Game developer BeefJack have recently launched a brand new role player adventure game in partnership with WDC. Iron Fish features brave, female, conservation hero, as its lead character – Cerys.
Move over Lara Croft, Cerys is in town… Or more precisely, in the water: Exploring the mysteries of the deep, uncovering the horrors that lurk in the deep oceans and evading terrifying sharks. She even finds time to protect whales from harpoons.
But are there similarities between virtual reality and the real world? We caught up with a real life conservationist, WDC’s own Sarah Dolman, to help sort fact from fiction. Sarah has spent a lot of time on boats and cliffs looking for whales and dolphins. And more than a few days and nights in a wetsuit at whale strandings. She really is at the front edge of conservation.
A lot of people say they’d love to be a marine biologist, spending time in the field. But what’s it really like?
Name: Sarah Dolman
Job title: Policy manager
Qualifications: Engineering degree, fisheries science masters.
Experience: Field research in many places, from land, in boats and aerial surveys, including Azores, Hawaii, Scotland, Wales, Antarctica and Australia. Sarah is a member of various committees and coalitions that work on whales and dolphin conservation.
Q: In the Iron Fish game Cerys rescues a range of creatures, including a whale who has been harpooned. This is a pretty realistic scenario; hundreds of thousands of whales and dolphins need our help every year. But how easy is it to do a ‘rescue?’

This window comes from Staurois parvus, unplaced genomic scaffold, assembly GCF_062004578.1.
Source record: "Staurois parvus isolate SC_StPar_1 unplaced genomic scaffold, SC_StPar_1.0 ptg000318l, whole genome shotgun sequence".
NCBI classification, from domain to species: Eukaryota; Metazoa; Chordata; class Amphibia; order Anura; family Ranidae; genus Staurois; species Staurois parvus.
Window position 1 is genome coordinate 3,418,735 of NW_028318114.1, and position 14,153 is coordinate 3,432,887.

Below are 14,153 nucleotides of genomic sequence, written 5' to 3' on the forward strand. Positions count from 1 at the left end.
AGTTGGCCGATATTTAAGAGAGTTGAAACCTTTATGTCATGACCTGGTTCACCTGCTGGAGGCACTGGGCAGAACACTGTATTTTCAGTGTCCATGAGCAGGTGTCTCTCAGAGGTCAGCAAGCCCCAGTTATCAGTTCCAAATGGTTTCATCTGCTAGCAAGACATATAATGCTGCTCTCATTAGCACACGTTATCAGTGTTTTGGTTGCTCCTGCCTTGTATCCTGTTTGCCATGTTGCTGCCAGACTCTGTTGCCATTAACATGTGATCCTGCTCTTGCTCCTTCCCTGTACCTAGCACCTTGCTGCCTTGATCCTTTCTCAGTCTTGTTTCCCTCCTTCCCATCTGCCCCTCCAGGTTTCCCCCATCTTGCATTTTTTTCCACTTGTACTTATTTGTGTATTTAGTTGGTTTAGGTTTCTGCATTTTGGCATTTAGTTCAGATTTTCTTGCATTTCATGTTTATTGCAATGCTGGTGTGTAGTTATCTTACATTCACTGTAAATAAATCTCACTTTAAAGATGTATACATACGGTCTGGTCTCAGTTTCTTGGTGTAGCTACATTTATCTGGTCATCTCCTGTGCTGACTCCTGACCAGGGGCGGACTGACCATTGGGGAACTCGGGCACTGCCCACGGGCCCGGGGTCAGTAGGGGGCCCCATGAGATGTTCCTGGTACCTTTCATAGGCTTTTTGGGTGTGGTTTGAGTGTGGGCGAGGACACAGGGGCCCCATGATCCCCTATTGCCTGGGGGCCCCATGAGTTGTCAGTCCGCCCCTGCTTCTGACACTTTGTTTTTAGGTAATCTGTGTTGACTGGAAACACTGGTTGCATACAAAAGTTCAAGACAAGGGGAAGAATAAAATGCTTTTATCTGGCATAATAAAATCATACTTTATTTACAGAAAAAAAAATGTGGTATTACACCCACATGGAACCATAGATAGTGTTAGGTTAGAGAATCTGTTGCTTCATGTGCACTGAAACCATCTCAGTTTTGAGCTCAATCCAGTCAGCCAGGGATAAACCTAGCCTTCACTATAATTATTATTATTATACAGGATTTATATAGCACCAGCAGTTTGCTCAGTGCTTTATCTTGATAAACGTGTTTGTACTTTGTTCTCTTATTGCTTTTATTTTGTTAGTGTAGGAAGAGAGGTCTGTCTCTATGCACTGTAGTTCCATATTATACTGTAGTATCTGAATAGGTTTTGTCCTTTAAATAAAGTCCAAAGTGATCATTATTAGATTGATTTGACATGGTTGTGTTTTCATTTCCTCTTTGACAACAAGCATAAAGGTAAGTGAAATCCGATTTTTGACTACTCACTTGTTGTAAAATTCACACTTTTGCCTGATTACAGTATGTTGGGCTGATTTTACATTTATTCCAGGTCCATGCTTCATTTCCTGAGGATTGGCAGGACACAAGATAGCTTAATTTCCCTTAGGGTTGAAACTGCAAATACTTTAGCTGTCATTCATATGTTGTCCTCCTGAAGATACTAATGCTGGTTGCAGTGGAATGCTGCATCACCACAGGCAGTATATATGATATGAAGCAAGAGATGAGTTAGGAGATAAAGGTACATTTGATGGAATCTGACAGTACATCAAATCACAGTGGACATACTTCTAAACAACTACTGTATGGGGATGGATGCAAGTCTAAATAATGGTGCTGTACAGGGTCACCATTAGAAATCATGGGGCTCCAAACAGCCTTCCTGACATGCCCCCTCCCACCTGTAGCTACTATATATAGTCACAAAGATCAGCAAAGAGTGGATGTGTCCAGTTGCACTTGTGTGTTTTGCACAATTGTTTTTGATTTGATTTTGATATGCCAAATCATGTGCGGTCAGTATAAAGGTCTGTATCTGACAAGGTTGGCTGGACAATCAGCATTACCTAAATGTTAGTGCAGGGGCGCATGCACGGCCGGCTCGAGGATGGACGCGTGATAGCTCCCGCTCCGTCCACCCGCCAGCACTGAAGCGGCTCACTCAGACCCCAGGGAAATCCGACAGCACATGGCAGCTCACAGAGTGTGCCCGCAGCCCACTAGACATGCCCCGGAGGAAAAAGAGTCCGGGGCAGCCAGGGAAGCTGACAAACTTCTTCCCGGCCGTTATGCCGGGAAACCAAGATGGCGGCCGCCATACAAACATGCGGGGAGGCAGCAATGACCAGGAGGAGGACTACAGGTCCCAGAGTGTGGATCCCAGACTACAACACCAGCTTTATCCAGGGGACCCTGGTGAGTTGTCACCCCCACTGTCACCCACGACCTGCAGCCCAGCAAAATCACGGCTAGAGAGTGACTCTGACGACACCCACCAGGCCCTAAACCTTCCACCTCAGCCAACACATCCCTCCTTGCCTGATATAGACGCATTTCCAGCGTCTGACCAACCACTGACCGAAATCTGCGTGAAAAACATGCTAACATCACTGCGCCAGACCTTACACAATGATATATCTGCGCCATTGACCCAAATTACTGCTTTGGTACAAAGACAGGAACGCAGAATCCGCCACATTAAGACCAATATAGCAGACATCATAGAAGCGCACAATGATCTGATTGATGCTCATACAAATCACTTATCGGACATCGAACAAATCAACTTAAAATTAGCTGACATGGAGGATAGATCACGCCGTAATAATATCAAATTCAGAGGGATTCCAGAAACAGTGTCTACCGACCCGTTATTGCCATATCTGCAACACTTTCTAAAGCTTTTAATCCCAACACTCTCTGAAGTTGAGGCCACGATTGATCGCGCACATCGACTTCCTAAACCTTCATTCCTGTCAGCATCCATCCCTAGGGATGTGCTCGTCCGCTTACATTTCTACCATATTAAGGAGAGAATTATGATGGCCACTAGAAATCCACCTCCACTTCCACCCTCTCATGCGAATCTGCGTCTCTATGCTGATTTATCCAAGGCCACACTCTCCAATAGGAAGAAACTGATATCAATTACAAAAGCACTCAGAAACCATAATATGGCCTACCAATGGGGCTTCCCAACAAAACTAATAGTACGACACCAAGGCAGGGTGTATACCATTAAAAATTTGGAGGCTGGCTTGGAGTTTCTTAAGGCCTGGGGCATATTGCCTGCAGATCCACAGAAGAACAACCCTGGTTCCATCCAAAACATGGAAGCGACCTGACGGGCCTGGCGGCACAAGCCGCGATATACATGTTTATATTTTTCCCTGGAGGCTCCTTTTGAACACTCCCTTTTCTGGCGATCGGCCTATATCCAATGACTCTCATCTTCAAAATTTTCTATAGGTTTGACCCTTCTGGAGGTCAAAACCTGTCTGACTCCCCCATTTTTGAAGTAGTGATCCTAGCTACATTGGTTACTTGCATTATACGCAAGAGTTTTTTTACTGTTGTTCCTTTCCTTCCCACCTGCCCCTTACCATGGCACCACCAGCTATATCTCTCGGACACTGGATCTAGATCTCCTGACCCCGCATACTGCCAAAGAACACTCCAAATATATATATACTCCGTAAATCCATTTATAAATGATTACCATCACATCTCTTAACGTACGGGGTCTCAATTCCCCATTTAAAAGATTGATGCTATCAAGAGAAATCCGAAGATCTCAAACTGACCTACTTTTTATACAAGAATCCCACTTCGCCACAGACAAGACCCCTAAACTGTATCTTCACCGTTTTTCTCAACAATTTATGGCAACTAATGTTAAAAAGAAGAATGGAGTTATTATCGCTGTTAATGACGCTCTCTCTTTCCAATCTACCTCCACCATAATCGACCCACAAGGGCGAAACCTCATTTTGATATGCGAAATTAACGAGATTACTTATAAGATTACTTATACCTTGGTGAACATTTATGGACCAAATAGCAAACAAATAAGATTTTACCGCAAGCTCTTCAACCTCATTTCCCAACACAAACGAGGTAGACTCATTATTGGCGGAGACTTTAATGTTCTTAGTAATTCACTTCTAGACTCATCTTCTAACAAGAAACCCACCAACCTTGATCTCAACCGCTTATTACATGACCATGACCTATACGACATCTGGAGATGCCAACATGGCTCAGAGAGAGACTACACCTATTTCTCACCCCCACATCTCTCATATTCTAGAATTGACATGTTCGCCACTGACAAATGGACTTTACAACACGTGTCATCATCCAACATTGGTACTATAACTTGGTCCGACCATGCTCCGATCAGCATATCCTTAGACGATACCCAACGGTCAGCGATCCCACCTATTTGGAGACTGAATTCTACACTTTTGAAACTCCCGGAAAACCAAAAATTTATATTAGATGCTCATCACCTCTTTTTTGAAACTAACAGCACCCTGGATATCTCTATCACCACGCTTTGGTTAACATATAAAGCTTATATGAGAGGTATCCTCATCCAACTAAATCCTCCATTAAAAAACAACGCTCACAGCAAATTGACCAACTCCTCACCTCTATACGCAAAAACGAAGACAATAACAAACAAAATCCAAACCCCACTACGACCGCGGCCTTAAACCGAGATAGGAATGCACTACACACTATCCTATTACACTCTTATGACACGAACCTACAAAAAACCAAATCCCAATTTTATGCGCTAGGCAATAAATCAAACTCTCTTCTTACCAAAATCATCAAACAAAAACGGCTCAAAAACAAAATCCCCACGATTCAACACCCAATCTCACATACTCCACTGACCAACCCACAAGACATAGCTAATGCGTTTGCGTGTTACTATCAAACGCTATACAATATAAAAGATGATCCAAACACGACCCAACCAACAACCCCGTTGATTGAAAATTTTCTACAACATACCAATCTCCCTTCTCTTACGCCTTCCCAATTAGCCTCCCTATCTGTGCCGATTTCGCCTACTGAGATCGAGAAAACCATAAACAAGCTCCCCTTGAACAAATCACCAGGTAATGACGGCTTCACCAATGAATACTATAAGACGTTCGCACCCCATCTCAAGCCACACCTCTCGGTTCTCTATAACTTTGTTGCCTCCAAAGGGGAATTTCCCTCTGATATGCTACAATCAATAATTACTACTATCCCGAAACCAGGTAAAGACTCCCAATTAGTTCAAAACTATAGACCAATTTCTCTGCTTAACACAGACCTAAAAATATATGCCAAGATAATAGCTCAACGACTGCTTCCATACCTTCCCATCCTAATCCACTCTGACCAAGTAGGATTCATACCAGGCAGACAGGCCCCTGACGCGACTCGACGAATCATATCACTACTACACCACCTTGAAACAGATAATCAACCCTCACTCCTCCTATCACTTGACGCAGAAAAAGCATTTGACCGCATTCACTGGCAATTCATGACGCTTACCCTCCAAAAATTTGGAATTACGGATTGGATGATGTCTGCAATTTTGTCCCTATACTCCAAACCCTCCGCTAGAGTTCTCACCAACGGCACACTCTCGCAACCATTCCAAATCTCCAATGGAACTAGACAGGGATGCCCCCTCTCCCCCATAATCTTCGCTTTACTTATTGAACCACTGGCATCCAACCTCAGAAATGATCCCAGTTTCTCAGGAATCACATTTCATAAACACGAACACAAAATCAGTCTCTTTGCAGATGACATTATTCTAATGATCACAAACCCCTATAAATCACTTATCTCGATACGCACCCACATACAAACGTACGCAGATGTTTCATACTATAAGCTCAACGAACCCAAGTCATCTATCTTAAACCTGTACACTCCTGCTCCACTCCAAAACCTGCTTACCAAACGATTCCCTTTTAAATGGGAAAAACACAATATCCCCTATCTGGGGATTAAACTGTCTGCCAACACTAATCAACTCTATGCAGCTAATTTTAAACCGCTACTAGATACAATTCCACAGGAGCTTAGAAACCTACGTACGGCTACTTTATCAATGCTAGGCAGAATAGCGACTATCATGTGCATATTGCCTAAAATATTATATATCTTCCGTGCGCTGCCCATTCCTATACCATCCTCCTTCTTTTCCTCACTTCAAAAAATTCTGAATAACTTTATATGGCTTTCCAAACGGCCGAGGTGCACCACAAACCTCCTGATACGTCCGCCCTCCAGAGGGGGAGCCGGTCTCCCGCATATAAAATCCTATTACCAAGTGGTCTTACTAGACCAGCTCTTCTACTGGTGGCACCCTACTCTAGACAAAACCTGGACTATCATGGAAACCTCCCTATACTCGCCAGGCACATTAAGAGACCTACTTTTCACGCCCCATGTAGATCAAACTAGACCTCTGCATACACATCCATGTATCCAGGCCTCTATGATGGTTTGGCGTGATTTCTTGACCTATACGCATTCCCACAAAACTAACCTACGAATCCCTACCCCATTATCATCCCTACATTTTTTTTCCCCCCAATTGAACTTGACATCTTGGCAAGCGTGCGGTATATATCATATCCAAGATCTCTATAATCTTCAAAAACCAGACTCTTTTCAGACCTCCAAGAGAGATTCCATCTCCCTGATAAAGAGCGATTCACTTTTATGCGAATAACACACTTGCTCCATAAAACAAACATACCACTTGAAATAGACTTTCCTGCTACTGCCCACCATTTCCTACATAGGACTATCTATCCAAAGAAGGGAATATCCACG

Being caught or entangled in fishing gear happens to dolphins and whales all over the world. I once saw a humpback whale in the so-called ‘pristine’ waters of Antarctica that was swimming with fishing gear attached. In the case of large whales, like humpback whales, it is sometimes possible to disentangle the whale from the gear. However, this is a very complicated procedure that has to be done with specialist equipment by trained experts. This is so that it is not dangerous and, to give the whale the best possible chance to be freed from the gear and go on and live a healthy life.
Q: Obviously, not all whales and dolphins who are in need of our help are able to be successfully rescued. Far from it. What’s the best long term solution to stop death from entanglement in fishing gear; should we be banning some types of fishing for example?
A: No fisherman wants to catch anything in their gear except the fish that is meant for our dinner plate. There is no simple solution to stop dolphins and whales dying in nets. In some fisheries, changing the way the gear is used or switching to different types of methods would help. Existing data on the numbers of dolphins and whales that die in fishing gear is poor. We are not even confident about how many hundreds of thousands die, but it is way too many.
In areas where very rare species, such as the Vaquita or Maui’s dolphin live, and where bycatch is responsible for the deaths of the last few tens or hundreds of individuals, then banning the types of fishing that cause these deaths is essential.